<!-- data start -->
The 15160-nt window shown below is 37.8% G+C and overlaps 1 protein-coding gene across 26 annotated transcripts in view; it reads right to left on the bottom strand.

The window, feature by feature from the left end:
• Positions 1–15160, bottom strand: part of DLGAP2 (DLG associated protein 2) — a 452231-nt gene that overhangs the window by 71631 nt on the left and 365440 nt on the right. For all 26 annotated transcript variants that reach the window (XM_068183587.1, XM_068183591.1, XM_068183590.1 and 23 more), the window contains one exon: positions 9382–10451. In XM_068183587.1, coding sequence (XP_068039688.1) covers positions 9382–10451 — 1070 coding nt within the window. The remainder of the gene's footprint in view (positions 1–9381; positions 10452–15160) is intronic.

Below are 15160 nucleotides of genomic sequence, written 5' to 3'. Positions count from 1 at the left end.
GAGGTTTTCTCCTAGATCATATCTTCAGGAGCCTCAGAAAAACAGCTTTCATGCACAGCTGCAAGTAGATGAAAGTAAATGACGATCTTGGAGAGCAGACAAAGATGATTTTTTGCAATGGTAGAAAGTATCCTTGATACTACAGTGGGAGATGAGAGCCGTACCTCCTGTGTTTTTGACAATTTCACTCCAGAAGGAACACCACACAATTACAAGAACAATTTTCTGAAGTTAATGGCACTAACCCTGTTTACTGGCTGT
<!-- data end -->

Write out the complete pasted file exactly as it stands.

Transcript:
The 15160-nt window shown below is 37.8% G+C and overlaps 1 protein-coding gene across 26 annotated transcripts in view; it reads right to left on the bottom strand.

The window, feature by feature from the left end:
• Positions 1–15160, bottom strand: part of DLGAP2 (DLG associated protein 2) — a 452231-nt gene that overhangs the window by 71631 nt on the left and 365440 nt on the right. For all 26 annotated transcript variants that reach the window (XM_068183587.1, XM_068183591.1, XM_068183590.1 and 23 more), the window contains one exon: positions 9382–10451. In XM_068183587.1, coding sequence (XP_068039688.1) covers positions 9382–10451 — 1070 coding nt within the window. The remainder of the gene's footprint in view (positions 1–9381; positions 10452–15160) is intronic.

Below are 15160 nucleotides of genomic sequence, written 5' to 3'. Positions count from 1 at the left end.
GAGGTTTTCTCCTAGATCATATCTTCAGGAGCCTCAGAAAAACAGCTTTCATGCACAGCTGCAAGTAGATGAAAGTAAATGACGATCTTGGAGAGCAGACAAAGATGATTTTTTGCAATGGTAGAAAGTATCCTTGATACTACAGTGGGAGATGAGAGCCGTACCTCCTGTGTTTTTGACAATTTCACTCCAGAAGGAACACCACACAATTACAAGAACAATTTTCTGAAGTTAATGGCACTAACCCTGTTTACTGGCTGT